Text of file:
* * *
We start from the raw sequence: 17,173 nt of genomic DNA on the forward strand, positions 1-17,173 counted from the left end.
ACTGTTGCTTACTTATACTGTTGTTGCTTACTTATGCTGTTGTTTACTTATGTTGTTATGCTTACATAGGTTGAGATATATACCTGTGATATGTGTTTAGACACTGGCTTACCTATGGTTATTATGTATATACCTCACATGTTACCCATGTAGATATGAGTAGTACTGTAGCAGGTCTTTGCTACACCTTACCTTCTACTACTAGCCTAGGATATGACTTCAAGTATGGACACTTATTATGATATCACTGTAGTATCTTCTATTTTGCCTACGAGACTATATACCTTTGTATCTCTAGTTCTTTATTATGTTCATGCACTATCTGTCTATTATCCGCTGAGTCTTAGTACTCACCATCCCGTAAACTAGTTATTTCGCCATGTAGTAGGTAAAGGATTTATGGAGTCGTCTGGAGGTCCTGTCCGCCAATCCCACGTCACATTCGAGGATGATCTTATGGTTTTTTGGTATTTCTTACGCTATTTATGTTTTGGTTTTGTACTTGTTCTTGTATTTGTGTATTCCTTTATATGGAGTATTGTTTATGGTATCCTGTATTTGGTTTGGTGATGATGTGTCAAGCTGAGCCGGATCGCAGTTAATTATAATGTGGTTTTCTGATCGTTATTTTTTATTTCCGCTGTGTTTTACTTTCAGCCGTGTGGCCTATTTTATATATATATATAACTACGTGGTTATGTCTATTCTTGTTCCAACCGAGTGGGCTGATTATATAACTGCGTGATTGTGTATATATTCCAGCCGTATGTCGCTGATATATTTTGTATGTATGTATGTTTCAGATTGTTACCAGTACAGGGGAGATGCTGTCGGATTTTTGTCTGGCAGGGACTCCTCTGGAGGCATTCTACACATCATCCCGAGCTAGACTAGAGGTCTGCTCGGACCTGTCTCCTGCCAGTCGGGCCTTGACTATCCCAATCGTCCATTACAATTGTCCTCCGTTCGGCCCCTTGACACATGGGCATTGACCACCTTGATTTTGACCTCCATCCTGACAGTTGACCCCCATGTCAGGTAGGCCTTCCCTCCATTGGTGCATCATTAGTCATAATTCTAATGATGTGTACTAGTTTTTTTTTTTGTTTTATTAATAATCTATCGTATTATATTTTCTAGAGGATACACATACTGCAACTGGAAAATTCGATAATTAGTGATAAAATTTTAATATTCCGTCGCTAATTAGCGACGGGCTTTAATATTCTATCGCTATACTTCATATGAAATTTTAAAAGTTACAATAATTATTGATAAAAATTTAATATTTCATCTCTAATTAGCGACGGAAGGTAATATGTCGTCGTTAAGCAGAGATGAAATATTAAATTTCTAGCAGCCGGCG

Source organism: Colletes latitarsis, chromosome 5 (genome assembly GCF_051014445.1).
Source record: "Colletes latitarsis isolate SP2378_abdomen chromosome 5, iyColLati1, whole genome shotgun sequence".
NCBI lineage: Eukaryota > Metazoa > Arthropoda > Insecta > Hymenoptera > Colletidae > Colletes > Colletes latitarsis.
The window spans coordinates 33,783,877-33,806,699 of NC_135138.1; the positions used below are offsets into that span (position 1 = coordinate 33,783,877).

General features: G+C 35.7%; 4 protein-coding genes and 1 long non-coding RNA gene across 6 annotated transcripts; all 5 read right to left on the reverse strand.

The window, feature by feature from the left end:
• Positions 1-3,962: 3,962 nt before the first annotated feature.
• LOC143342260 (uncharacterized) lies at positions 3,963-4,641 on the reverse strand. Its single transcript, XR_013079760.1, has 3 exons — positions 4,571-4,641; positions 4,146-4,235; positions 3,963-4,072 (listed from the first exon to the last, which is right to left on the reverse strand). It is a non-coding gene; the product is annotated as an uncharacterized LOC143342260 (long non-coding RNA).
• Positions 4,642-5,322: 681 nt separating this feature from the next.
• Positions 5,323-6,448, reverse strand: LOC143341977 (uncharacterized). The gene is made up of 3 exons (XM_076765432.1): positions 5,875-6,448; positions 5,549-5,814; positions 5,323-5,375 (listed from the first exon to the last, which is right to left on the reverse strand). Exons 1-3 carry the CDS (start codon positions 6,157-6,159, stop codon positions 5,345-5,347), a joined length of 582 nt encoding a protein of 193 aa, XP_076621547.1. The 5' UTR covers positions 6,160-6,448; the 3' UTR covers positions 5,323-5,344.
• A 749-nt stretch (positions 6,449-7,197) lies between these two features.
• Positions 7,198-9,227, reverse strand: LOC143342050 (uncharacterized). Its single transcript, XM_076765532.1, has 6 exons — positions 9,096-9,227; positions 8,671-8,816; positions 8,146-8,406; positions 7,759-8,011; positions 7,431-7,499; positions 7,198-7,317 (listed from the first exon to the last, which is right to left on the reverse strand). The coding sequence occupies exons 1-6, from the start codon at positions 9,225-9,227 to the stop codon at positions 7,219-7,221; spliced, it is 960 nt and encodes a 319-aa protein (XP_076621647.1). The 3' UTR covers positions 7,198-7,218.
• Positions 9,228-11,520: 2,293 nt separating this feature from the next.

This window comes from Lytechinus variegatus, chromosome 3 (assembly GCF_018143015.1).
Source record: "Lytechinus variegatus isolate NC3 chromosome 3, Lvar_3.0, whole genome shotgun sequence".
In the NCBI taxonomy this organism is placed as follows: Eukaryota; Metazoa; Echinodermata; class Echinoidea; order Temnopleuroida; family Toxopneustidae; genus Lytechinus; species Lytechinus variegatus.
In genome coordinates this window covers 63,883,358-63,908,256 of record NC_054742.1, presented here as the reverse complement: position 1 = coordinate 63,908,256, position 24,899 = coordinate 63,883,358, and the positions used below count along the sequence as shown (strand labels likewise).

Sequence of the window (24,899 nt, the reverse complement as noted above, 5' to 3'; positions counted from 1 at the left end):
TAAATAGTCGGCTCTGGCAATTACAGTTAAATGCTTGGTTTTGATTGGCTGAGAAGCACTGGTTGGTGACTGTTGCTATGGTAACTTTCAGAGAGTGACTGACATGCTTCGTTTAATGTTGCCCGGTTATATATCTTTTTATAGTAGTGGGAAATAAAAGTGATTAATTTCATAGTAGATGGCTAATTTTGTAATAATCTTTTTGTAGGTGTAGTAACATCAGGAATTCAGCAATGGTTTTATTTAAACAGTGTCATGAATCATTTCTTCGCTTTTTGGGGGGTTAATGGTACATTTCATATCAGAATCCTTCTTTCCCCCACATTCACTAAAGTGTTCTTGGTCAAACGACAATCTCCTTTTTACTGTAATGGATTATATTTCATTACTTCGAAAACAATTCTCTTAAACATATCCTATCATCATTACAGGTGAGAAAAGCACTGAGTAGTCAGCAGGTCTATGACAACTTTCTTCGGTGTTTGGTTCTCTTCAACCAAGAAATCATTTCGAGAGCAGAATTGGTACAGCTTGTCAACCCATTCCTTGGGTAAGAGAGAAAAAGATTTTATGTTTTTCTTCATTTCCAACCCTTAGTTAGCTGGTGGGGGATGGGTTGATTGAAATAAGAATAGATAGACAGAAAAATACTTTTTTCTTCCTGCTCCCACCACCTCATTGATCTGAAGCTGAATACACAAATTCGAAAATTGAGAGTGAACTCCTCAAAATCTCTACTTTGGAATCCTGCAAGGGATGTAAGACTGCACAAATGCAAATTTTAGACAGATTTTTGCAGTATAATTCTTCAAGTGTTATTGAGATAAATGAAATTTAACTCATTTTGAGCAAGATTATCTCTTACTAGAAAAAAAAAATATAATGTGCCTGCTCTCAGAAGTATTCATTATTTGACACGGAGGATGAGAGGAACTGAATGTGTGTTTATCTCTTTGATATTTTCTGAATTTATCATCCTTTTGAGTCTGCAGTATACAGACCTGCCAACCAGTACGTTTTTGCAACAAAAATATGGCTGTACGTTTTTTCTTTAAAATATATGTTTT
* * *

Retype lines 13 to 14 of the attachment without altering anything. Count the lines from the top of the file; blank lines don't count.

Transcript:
• A 749-nt stretch (positions 6,449-7,197) lies between these two features.
• Positions 7,198-9,227, reverse strand: LOC143342050 (uncharacterized). Its single transcript, XM_076765532.1, has 6 exons — positions 9,096-9,227; positions 8,671-8,816; positions 8,146-8,406; positions 7,759-8,011; positions 7,431-7,499; positions 7,198-7,317 (listed from the first exon to the last, which is right to left on the reverse strand). The coding sequence occupies exons 1-6, from the start codon at positions 9,225-9,227 to the stop codon at positions 7,219-7,221; spliced, it is 960 nt and encodes a 319-aa protein (XP_076621647.1). The 3' UTR covers positions 7,198-7,218.